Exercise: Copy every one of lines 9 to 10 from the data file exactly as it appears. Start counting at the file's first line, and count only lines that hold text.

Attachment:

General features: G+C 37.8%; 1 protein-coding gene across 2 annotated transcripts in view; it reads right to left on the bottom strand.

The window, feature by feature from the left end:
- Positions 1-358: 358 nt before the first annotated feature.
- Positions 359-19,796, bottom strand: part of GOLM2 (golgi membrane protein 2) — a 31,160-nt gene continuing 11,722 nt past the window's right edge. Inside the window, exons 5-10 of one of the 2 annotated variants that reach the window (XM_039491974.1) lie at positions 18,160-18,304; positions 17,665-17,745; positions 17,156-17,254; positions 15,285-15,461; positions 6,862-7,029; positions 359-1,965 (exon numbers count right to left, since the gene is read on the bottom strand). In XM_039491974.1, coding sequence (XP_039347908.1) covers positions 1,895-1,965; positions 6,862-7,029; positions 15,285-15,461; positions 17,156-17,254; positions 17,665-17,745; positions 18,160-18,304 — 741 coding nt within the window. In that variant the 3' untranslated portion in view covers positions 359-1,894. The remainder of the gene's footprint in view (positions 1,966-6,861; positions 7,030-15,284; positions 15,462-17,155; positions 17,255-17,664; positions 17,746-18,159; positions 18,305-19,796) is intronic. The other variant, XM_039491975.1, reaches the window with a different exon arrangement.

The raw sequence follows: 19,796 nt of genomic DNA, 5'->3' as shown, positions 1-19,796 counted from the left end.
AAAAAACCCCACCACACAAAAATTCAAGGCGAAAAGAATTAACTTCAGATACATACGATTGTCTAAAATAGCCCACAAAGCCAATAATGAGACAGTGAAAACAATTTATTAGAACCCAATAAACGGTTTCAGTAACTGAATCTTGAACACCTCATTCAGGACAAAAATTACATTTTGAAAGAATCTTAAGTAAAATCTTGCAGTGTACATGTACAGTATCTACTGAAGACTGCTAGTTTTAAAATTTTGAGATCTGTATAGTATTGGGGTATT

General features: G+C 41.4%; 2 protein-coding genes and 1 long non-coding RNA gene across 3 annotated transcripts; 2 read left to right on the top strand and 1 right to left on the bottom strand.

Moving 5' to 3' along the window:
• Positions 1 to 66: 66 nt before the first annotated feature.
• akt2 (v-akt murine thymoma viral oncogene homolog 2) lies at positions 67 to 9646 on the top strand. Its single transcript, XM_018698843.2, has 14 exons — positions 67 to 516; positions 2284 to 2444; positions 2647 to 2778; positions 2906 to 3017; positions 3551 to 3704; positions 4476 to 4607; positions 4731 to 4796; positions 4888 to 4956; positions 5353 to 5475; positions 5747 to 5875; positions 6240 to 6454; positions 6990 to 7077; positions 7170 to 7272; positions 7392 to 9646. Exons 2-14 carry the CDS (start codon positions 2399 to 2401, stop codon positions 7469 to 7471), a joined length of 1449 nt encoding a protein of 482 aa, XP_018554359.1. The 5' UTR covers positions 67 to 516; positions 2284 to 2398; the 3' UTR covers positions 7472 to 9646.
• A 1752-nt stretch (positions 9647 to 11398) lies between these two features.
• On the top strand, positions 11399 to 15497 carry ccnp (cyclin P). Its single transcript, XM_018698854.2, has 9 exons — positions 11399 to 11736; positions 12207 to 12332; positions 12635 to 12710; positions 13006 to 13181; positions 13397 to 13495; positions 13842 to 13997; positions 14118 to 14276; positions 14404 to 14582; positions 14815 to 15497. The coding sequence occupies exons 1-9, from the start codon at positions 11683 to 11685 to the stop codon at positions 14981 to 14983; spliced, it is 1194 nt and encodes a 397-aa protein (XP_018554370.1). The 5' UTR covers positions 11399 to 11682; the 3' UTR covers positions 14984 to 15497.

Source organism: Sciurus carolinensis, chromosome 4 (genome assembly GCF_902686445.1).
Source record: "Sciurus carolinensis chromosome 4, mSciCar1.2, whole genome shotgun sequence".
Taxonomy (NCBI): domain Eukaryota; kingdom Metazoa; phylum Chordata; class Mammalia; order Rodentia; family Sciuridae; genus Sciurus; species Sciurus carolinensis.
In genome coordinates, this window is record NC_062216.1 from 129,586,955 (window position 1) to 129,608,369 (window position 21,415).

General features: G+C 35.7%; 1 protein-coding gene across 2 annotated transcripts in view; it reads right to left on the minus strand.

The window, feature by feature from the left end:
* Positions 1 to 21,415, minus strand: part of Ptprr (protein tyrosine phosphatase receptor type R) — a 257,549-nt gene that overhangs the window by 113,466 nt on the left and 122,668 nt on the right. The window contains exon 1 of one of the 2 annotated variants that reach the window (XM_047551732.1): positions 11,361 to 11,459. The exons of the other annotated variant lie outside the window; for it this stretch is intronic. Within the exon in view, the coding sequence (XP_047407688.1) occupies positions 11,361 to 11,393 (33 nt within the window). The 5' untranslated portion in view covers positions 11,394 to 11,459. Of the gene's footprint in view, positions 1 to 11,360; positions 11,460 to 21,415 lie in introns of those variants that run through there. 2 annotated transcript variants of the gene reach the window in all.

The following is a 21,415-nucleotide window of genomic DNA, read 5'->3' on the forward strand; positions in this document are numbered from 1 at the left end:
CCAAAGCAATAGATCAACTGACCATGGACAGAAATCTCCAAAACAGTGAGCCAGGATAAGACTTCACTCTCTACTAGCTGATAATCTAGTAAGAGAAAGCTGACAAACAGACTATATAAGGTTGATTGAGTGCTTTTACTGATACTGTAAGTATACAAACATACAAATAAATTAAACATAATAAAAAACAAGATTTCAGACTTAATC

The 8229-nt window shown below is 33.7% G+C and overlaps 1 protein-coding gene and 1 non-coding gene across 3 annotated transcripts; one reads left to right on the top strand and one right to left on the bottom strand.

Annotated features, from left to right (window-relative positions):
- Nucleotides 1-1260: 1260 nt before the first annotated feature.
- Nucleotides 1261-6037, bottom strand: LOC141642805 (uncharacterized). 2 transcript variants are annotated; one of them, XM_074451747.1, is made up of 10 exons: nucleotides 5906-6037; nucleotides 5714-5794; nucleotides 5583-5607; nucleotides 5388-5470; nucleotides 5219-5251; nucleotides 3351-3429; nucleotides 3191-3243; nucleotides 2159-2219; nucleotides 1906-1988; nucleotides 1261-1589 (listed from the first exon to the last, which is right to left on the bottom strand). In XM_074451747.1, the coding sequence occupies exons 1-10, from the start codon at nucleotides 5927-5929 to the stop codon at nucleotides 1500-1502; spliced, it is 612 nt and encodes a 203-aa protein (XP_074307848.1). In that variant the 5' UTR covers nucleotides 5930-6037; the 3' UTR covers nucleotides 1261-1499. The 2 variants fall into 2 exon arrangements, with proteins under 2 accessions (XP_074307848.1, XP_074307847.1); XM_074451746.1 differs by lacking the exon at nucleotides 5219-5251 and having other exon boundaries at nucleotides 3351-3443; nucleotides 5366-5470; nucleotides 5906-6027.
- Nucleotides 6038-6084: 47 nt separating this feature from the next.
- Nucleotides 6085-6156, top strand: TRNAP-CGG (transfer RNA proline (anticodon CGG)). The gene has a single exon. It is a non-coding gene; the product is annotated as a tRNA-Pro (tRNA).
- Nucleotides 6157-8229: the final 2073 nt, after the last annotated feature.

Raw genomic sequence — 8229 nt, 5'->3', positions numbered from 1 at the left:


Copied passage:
• Positions 1 to 66: 66 nt before the first annotated feature.
• akt2 (v-akt murine thymoma viral oncogene homolog 2) lies at positions 67 to 9646 on the top strand. Its single transcript, XM_018698843.2, has 14 exons — positions 67 to 516; positions 2284 to 2444; positions 2647 to 2778; positions 2906 to 3017; positions 3551 to 3704; positions 4476 to 4607; positions 4731 to 4796; positions 4888 to 4956; positions 5353 to 5475; positions 5747 to 5875; positions 6240 to 6454; positions 6990 to 7077; positions 7170 to 7272; positions 7392 to 9646. Exons 2-14 carry the CDS (start codon positions 2399 to 2401, stop codon positions 7469 to 7471), a joined length of 1449 nt encoding a protein of 482 aa, XP_018554359.1. The 5' UTR covers positions 67 to 516; positions 2284 to 2398; the 3' UTR covers positions 7472 to 9646.